Stanford University (Photo/File)
Stanford University (Photo/File)

Mezuzah ripped from Stanford residence on Rosh Hashanah, prompting hate crime inquiry

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A mezuzah was “torn off” a doorway at a graduate student residence at Stanford, the university announced on Sept. 27.

The antisemitic incident occurred while the Jewish students who lived in the apartment were attending Rosh Hashanah services, according to Rabbi Jessica Kirschner, executive director of Hillel at Stanford.

Rabbi Jessica Kirschner
Rabbi Jessica Kirschner

“The mezuzah was up before the students went to Rosh Hashanah services and was down when they came back,” said Kirschner, who said the school informed her about the incident.

The perpetrators are unknown, according to the university, but since the mezuzah was not recovered, the act may fall under “theft and vandalism” targeting a specific group, qualifying it as a hate crime.

“Targeting of mezuzahs is a form of intimidation and bigotry to the Jewish community,” the university said in a statement. In 2019, California passed a law enshrining the right of tenants to hang mezuzahs and other small religious objects outside their rental units.

The incident was reported using Stanford’s “Protected Identity Harm Reporting” system, a campus-wide channel designed in part to increase transparency surrounding the handling of bias incidents. It includes a public dashboard alerting the school community to hate crimes and incidents and letting people know how the investigation is progressing.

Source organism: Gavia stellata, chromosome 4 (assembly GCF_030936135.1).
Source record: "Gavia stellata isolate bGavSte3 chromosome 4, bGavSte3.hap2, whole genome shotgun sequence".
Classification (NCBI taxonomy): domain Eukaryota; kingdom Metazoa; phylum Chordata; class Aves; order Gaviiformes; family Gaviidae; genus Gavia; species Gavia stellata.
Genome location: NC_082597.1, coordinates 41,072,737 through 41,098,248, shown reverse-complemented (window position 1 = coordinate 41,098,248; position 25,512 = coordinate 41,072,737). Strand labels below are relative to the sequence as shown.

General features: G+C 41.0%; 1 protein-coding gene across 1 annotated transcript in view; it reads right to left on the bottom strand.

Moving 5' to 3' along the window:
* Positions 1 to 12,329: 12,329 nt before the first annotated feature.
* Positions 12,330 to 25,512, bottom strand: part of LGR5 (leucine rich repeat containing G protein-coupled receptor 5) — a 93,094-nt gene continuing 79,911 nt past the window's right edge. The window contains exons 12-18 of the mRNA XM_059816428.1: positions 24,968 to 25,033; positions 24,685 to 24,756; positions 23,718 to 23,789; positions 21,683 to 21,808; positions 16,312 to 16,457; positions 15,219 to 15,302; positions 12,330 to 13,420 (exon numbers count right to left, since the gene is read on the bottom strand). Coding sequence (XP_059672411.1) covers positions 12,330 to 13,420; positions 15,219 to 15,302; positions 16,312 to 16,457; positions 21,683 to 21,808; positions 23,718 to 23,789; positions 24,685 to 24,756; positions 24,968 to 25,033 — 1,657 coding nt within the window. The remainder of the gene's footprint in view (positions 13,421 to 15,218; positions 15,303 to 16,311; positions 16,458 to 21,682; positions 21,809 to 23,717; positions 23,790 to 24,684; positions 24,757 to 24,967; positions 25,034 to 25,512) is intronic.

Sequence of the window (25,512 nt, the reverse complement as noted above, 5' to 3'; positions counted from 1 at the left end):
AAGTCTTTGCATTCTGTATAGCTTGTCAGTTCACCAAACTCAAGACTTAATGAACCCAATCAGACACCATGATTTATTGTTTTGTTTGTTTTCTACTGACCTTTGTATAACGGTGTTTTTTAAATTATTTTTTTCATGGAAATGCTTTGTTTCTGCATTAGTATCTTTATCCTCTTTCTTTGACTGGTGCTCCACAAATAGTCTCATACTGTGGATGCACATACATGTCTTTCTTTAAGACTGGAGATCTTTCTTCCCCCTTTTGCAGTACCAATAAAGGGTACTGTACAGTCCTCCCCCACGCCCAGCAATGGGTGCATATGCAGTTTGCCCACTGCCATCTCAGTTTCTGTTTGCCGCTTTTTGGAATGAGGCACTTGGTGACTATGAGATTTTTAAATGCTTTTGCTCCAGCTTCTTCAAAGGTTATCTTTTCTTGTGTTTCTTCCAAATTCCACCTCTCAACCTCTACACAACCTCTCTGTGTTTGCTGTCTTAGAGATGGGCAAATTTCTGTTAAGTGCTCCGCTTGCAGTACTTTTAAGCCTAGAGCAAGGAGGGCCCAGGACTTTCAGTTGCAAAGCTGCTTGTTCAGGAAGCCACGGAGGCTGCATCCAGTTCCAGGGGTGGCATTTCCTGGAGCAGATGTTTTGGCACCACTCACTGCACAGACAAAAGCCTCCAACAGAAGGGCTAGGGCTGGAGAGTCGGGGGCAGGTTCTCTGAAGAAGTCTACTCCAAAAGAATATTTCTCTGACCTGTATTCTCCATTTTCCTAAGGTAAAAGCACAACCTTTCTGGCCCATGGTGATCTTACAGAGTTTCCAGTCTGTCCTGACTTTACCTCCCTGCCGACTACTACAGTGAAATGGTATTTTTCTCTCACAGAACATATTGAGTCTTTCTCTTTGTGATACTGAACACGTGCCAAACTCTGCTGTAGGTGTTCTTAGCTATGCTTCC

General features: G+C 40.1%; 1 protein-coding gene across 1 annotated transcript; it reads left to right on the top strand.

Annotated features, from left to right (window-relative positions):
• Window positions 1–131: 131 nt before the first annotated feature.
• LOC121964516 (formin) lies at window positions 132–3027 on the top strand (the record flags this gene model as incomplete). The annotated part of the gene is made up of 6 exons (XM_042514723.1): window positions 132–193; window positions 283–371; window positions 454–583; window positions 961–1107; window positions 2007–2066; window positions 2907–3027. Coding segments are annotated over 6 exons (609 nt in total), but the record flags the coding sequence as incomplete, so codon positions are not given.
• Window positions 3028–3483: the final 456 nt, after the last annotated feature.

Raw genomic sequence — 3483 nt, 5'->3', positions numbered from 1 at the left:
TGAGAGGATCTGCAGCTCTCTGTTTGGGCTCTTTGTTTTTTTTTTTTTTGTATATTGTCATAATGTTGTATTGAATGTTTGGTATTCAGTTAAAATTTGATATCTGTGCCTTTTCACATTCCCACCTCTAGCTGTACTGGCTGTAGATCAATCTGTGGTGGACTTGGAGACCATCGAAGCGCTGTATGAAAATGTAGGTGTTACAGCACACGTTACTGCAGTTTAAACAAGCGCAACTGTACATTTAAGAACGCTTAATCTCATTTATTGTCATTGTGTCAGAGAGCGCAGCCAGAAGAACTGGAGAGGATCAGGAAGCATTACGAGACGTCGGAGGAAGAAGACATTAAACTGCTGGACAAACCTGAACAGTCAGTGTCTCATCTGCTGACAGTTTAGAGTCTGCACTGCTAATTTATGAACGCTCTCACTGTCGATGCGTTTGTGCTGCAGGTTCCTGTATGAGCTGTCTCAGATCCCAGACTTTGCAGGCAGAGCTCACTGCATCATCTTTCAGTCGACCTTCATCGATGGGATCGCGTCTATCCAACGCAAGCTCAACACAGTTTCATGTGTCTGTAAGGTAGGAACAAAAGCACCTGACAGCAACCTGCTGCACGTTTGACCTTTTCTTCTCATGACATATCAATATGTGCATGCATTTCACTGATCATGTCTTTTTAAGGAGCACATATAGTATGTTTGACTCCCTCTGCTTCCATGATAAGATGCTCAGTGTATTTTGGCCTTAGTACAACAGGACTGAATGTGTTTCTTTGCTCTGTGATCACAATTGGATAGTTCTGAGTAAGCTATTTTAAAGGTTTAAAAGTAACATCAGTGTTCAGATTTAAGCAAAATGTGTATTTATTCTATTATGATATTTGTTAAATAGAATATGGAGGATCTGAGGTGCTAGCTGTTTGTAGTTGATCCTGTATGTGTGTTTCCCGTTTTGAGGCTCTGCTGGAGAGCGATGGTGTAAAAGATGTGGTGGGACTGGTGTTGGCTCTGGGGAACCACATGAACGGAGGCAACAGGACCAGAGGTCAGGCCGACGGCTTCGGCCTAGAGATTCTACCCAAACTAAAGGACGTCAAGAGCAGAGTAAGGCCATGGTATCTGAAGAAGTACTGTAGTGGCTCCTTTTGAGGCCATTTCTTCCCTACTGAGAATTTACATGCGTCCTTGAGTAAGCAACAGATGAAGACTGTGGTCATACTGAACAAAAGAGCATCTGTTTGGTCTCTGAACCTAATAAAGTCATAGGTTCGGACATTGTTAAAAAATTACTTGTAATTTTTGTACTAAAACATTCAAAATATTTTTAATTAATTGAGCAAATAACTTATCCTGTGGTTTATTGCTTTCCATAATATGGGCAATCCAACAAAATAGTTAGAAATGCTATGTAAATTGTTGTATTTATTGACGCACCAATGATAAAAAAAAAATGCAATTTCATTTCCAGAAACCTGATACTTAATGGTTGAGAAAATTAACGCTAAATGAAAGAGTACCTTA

The incident came just weeks after reports that the first day of classes would conflict with Rosh Hashanah, a discrepancy Hillel called “unfortunate.” The university affirmed it would work to address the issue going forward.

Kirschner informed the Hillel community about the mezuzah vandalism via email, reporting that it took place at Escondido Village Graduate Residences.

Kirschner told J. that while the incident was disturbing, especially as it happened during the High Holidays, she didn’t want it to make students feel anxious about being Jewish at Stanford, which she described as a place with a robust and vibrant Jewish student life.

“Actually Stanford is a great place to be Jewish, and be a Jewish student,” she said.

Maya Mirsky
Maya Mirsky

Maya Mirsky is a J. Staff Writer based in Oakland.